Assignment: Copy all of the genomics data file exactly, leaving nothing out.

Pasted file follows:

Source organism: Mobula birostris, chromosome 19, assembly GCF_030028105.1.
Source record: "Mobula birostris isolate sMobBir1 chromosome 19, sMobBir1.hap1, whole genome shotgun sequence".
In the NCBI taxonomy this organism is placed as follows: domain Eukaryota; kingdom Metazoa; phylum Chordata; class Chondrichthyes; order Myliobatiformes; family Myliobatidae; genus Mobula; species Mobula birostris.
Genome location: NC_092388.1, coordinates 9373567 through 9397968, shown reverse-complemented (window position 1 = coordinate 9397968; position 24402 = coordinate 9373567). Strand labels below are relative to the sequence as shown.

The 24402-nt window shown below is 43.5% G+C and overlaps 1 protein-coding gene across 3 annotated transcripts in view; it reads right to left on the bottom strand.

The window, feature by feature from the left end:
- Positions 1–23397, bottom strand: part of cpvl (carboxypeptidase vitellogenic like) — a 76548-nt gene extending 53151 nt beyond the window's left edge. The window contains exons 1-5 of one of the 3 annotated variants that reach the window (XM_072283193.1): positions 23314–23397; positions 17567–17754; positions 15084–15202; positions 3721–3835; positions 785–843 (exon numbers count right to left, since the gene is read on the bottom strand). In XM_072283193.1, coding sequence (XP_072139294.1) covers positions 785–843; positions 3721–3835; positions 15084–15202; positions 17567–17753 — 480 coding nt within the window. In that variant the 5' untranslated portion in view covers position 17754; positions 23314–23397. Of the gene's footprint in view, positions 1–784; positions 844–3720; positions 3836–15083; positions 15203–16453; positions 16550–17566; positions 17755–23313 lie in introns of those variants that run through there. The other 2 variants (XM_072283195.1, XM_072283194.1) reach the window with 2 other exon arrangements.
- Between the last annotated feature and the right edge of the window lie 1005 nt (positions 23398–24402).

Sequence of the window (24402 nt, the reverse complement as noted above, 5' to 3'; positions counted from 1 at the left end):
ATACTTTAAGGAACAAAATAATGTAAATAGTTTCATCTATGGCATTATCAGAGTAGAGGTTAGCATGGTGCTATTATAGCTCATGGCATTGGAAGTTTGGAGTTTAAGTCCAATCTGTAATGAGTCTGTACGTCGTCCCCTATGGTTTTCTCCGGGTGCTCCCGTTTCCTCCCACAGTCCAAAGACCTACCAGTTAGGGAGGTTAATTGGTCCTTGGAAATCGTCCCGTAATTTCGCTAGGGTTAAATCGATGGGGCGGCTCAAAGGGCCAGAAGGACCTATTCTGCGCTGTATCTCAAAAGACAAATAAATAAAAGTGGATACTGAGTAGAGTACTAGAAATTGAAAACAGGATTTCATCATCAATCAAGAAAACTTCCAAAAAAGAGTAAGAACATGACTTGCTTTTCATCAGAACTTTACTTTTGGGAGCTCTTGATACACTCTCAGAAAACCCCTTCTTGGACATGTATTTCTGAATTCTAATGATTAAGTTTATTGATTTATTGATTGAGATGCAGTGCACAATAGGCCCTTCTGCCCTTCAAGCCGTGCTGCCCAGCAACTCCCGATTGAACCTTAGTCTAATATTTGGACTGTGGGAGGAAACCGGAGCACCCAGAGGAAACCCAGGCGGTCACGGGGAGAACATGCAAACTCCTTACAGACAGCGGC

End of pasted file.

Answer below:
Source organism: Mobula birostris, chromosome 19, assembly GCF_030028105.1.
Source record: "Mobula birostris isolate sMobBir1 chromosome 19, sMobBir1.hap1, whole genome shotgun sequence".
In the NCBI taxonomy this organism is placed as follows: domain Eukaryota; kingdom Metazoa; phylum Chordata; class Chondrichthyes; order Myliobatiformes; family Myliobatidae; genus Mobula; species Mobula birostris.
Genome location: NC_092388.1, coordinates 9373567 through 9397968, shown reverse-complemented (window position 1 = coordinate 9397968; position 24402 = coordinate 9373567). Strand labels below are relative to the sequence as shown.

The 24402-nt window shown below is 43.5% G+C and overlaps 1 protein-coding gene across 3 annotated transcripts in view; it reads right to left on the bottom strand.

The window, feature by feature from the left end:
- Positions 1–23397, bottom strand: part of cpvl (carboxypeptidase vitellogenic like) — a 76548-nt gene extending 53151 nt beyond the window's left edge. The window contains exons 1-5 of one of the 3 annotated variants that reach the window (XM_072283193.1): positions 23314–23397; positions 17567–17754; positions 15084–15202; positions 3721–3835; positions 785–843 (exon numbers count right to left, since the gene is read on the bottom strand). In XM_072283193.1, coding sequence (XP_072139294.1) covers positions 785–843; positions 3721–3835; positions 15084–15202; positions 17567–17753 — 480 coding nt within the window. In that variant the 5' untranslated portion in view covers position 17754; positions 23314–23397. Of the gene's footprint in view, positions 1–784; positions 844–3720; positions 3836–15083; positions 15203–16453; positions 16550–17566; positions 17755–23313 lie in introns of those variants that run through there. The other 2 variants (XM_072283195.1, XM_072283194.1) reach the window with 2 other exon arrangements.
- Between the last annotated feature and the right edge of the window lie 1005 nt (positions 23398–24402).

Sequence of the window (24402 nt, the reverse complement as noted above, 5' to 3'; positions counted from 1 at the left end):
ATACTTTAAGGAACAAAATAATGTAAATAGTTTCATCTATGGCATTATCAGAGTAGAGGTTAGCATGGTGCTATTATAGCTCATGGCATTGGAAGTTTGGAGTTTAAGTCCAATCTGTAATGAGTCTGTACGTCGTCCCCTATGGTTTTCTCCGGGTGCTCCCGTTTCCTCCCACAGTCCAAAGACCTACCAGTTAGGGAGGTTAATTGGTCCTTGGAAATCGTCCCGTAATTTCGCTAGGGTTAAATCGATGGGGCGGCTCAAAGGGCCAGAAGGACCTATTCTGCGCTGTATCTCAAAAGACAAATAAATAAAAGTGGATACTGAGTAGAGTACTAGAAATTGAAAACAGGATTTCATCATCAATCAAGAAAACTTCCAAAAAAGAGTAAGAACATGACTTGCTTTTCATCAGAACTTTACTTTTGGGAGCTCTTGATACACTCTCAGAAAACCCCTTCTTGGACATGTATTTCTGAATTCTAATGATTAAGTTTATTGATTTATTGATTGAGATGCAGTGCACAATAGGCCCTTCTGCCCTTCAAGCCGTGCTGCCCAGCAACTCCCGATTGAACCTTAGTCTAATATTTGGACTGTGGGAGGAAACCGGAGCACCCAGAGGAAACCCAGGCGGTCACGGGGAGAACATGCAAACTCCTTACAGACAGCGGC